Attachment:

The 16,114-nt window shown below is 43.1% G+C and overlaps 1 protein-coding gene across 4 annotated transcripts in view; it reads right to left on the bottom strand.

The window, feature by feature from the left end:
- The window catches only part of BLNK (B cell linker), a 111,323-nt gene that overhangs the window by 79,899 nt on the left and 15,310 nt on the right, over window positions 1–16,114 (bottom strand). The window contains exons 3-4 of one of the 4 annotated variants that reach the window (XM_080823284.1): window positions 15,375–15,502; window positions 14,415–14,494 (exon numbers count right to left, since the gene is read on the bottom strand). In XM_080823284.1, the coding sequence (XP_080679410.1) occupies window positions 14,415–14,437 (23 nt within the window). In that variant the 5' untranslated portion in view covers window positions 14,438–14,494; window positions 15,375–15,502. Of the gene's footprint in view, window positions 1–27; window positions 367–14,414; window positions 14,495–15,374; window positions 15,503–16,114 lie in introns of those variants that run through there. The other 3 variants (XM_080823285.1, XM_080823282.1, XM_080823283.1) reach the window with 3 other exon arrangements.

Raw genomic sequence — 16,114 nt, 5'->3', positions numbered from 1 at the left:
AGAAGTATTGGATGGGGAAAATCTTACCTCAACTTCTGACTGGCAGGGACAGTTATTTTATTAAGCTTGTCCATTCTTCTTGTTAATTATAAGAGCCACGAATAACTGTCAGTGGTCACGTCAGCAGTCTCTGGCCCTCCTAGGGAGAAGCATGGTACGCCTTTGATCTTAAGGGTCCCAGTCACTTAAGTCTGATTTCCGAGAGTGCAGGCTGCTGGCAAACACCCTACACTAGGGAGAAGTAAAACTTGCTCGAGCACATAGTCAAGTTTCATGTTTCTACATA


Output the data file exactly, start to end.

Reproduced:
The 16,114-nt window shown below is 43.1% G+C and overlaps 1 protein-coding gene across 4 annotated transcripts in view; it reads right to left on the bottom strand.

The window, feature by feature from the left end:
- The window catches only part of BLNK (B cell linker), a 111,323-nt gene that overhangs the window by 79,899 nt on the left and 15,310 nt on the right, over window positions 1–16,114 (bottom strand). The window contains exons 3-4 of one of the 4 annotated variants that reach the window (XM_080823284.1): window positions 15,375–15,502; window positions 14,415–14,494 (exon numbers count right to left, since the gene is read on the bottom strand). In XM_080823284.1, the coding sequence (XP_080679410.1) occupies window positions 14,415–14,437 (23 nt within the window). In that variant the 5' untranslated portion in view covers window positions 14,438–14,494; window positions 15,375–15,502. Of the gene's footprint in view, window positions 1–27; window positions 367–14,414; window positions 14,495–15,374; window positions 15,503–16,114 lie in introns of those variants that run through there. The other 3 variants (XM_080823285.1, XM_080823282.1, XM_080823283.1) reach the window with 3 other exon arrangements.

Raw genomic sequence — 16,114 nt, 5'->3', positions numbered from 1 at the left:
AGAAGTATTGGATGGGGAAAATCTTACCTCAACTTCTGACTGGCAGGGACAGTTATTTTATTAAGCTTGTCCATTCTTCTTGTTAATTATAAGAGCCACGAATAACTGTCAGTGGTCACGTCAGCAGTCTCTGGCCCTCCTAGGGAGAAGCATGGTACGCCTTTGATCTTAAGGGTCCCAGTCACTTAAGTCTGATTTCCGAGAGTGCAGGCTGCTGGCAAACACCCTACACTAGGGAGAAGTAAAACTTGCTCGAGCACATAGTCAAGTTTCATGTTTCTACATA